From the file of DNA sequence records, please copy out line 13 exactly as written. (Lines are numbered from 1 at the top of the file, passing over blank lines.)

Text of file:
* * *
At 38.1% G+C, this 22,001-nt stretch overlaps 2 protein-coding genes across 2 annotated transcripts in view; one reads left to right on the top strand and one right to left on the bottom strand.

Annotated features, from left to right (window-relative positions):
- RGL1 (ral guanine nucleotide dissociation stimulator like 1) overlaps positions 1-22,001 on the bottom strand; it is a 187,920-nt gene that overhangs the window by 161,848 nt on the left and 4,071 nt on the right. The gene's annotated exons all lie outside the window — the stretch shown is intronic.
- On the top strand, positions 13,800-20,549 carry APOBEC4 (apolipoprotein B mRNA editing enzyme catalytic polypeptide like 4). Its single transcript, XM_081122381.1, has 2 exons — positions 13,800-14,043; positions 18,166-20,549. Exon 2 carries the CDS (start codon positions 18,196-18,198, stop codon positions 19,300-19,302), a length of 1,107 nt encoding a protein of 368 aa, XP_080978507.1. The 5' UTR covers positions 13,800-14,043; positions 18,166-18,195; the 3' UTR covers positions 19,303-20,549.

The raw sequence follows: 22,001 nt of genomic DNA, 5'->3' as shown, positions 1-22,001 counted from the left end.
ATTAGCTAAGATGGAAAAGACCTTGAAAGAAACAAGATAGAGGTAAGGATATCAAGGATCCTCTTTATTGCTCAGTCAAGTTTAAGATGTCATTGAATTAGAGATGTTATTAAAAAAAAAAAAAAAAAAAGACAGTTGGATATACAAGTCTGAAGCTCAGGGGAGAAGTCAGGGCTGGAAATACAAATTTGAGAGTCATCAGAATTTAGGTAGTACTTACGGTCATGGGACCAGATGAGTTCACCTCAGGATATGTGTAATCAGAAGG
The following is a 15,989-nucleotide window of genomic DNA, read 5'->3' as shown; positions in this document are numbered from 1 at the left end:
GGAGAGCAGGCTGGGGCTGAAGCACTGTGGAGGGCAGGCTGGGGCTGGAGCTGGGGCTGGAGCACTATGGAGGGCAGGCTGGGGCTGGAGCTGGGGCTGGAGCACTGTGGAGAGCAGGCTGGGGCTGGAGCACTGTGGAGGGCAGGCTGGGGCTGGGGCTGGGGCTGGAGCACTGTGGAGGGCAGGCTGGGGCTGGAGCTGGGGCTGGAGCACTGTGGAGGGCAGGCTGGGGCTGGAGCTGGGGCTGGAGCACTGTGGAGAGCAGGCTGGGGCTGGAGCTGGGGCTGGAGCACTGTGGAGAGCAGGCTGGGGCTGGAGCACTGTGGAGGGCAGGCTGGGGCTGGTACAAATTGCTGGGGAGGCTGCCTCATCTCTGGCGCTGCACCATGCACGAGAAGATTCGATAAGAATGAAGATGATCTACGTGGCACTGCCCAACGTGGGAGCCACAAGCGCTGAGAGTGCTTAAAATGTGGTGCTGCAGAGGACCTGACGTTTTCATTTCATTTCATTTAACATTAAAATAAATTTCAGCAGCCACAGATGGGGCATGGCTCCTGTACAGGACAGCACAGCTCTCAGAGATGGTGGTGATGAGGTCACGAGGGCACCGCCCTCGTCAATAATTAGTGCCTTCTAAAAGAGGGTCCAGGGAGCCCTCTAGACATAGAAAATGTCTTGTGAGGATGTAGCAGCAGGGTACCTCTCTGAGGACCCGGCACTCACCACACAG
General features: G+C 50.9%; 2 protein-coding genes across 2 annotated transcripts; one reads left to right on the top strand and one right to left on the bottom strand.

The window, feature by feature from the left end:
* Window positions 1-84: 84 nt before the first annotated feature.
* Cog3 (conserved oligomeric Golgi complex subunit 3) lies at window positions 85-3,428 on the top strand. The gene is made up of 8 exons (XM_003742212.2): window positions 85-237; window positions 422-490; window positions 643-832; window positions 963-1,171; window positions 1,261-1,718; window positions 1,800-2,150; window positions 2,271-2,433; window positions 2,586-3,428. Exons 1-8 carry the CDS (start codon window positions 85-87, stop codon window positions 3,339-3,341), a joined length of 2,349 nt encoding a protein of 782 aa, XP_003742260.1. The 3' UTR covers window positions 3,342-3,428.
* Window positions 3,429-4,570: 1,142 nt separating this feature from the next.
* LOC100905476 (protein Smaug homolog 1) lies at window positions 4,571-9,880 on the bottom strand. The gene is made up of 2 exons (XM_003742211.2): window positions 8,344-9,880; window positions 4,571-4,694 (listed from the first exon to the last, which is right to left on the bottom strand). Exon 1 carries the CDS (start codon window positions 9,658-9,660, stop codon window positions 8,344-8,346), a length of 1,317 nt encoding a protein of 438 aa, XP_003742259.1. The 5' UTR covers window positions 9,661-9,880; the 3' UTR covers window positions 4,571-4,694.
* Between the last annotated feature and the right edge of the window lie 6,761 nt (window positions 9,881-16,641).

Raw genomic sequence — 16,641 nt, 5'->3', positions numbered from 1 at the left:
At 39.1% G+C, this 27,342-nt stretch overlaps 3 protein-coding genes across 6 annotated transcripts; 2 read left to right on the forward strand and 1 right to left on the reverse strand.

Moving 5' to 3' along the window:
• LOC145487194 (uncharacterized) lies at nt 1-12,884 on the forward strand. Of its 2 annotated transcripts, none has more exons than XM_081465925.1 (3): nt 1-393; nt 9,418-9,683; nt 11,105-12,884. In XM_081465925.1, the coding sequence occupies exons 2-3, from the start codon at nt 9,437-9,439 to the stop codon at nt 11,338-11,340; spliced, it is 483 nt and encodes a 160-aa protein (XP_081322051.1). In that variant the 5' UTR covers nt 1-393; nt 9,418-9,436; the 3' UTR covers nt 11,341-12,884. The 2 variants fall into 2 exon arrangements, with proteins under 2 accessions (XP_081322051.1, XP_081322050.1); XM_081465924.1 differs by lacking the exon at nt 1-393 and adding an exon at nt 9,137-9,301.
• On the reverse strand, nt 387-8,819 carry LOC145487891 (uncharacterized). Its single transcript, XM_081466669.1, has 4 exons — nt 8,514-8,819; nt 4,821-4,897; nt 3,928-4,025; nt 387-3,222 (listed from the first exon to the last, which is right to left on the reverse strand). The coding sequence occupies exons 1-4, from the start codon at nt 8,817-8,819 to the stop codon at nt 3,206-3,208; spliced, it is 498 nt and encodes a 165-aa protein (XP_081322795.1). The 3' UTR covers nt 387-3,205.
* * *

* Window positions 3,429-4,570: 1,142 nt separating this feature from the next.